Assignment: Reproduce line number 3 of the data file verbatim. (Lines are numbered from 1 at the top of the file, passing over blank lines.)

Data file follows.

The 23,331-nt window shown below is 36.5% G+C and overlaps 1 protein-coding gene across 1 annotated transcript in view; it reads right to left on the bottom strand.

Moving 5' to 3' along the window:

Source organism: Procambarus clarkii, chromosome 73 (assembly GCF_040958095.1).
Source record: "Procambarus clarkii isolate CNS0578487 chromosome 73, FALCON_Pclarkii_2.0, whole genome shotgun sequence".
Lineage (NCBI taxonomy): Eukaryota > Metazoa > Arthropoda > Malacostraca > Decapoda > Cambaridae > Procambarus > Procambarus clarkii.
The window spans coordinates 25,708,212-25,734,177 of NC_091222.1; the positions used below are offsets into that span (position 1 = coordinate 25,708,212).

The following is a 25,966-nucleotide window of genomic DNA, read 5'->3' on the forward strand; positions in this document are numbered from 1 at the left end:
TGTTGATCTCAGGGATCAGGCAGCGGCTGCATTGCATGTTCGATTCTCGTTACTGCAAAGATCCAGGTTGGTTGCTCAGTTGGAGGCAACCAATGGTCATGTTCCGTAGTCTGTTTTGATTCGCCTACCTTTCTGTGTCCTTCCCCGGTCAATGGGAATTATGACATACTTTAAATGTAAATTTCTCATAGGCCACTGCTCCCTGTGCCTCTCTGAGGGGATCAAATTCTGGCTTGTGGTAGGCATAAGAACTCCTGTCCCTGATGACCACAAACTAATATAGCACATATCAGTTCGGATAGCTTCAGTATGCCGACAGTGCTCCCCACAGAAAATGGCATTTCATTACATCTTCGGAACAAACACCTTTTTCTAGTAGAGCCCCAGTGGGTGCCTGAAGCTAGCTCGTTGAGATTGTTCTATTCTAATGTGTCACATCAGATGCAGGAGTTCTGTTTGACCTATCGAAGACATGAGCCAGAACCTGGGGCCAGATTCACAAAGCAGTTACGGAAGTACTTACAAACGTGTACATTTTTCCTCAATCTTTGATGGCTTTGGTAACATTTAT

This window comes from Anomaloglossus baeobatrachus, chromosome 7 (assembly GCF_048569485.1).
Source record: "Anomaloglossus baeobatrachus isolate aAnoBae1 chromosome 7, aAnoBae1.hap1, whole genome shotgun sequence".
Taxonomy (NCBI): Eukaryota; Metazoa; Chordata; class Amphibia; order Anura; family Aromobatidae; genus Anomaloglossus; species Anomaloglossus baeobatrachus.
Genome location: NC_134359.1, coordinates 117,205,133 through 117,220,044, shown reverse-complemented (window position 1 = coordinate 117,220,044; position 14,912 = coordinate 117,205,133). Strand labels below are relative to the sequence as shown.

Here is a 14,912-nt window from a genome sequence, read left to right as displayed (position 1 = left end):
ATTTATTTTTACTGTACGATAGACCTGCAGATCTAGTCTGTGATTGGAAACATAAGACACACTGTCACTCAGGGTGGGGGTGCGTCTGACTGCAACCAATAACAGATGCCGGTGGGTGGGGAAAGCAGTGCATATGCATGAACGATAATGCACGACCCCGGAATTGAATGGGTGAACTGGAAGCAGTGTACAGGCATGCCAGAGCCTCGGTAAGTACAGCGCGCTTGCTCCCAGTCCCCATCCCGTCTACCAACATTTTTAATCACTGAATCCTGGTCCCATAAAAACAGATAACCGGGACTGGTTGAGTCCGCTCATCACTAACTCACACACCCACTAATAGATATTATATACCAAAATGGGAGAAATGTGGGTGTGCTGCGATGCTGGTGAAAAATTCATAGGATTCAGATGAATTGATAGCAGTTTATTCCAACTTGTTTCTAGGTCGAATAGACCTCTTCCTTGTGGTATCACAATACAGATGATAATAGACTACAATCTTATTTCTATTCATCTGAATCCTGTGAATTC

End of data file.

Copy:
Source organism: Procambarus clarkii, chromosome 73 (assembly GCF_040958095.1).